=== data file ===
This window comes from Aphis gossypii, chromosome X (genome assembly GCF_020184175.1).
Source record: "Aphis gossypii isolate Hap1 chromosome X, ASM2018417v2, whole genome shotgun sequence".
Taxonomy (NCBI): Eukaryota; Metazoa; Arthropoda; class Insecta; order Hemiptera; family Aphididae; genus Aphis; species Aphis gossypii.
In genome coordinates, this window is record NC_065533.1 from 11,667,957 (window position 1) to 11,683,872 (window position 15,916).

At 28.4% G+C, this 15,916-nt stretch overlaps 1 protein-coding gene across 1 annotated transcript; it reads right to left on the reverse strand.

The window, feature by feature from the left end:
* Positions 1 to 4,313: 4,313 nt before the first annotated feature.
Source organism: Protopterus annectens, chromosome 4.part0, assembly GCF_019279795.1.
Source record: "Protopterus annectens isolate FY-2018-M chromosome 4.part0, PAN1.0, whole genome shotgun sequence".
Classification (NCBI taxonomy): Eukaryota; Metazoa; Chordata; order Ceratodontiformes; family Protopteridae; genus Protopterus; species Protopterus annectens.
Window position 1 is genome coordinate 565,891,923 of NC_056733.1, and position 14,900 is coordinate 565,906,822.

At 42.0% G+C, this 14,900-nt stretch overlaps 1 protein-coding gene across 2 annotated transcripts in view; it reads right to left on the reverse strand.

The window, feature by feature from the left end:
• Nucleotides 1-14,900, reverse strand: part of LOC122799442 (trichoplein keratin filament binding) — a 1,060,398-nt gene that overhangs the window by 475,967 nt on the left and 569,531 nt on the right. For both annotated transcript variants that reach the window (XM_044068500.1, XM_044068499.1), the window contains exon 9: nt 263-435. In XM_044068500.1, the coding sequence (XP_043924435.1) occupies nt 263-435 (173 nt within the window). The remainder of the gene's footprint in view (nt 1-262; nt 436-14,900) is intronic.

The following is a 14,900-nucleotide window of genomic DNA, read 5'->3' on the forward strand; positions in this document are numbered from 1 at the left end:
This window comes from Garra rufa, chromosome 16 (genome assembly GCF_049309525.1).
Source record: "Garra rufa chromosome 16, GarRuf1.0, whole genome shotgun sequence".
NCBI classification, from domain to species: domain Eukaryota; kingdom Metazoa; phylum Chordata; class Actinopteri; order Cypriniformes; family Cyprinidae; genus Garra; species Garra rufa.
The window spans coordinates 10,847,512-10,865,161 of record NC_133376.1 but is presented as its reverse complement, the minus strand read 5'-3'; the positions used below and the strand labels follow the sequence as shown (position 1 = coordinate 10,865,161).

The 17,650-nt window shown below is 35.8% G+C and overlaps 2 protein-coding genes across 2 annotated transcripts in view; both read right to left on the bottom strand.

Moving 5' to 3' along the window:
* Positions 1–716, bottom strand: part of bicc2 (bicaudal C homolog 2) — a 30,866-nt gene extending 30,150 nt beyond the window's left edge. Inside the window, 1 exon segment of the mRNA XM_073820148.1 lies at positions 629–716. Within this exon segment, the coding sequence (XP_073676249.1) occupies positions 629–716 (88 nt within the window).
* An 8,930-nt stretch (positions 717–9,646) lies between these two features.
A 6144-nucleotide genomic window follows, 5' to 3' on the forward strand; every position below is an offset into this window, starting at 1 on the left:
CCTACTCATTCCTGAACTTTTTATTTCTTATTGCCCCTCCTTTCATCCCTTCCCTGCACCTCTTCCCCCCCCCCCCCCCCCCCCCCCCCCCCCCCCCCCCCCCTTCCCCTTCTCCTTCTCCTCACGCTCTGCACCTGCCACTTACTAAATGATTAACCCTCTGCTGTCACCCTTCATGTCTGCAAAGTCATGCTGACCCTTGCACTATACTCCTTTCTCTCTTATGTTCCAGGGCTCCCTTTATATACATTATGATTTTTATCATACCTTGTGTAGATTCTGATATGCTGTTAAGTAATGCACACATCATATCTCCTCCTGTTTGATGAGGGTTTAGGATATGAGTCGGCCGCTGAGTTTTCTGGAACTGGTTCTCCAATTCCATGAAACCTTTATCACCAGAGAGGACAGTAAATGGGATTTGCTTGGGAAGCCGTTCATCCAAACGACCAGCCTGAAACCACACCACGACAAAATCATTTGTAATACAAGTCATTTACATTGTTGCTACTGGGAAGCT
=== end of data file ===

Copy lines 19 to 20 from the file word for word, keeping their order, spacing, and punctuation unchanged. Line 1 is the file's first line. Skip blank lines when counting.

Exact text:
The window spans coordinates 10,847,512-10,865,161 of record NC_133376.1 but is presented as its reverse complement, the minus strand read 5'-3'; the positions used below and the strand labels follow the sequence as shown (position 1 = coordinate 10,865,161).

The 17,650-nt window shown below is 35.8% G+C and overlaps 2 protein-coding genes across 2 annotated transcripts in view; both read right to left on the bottom strand.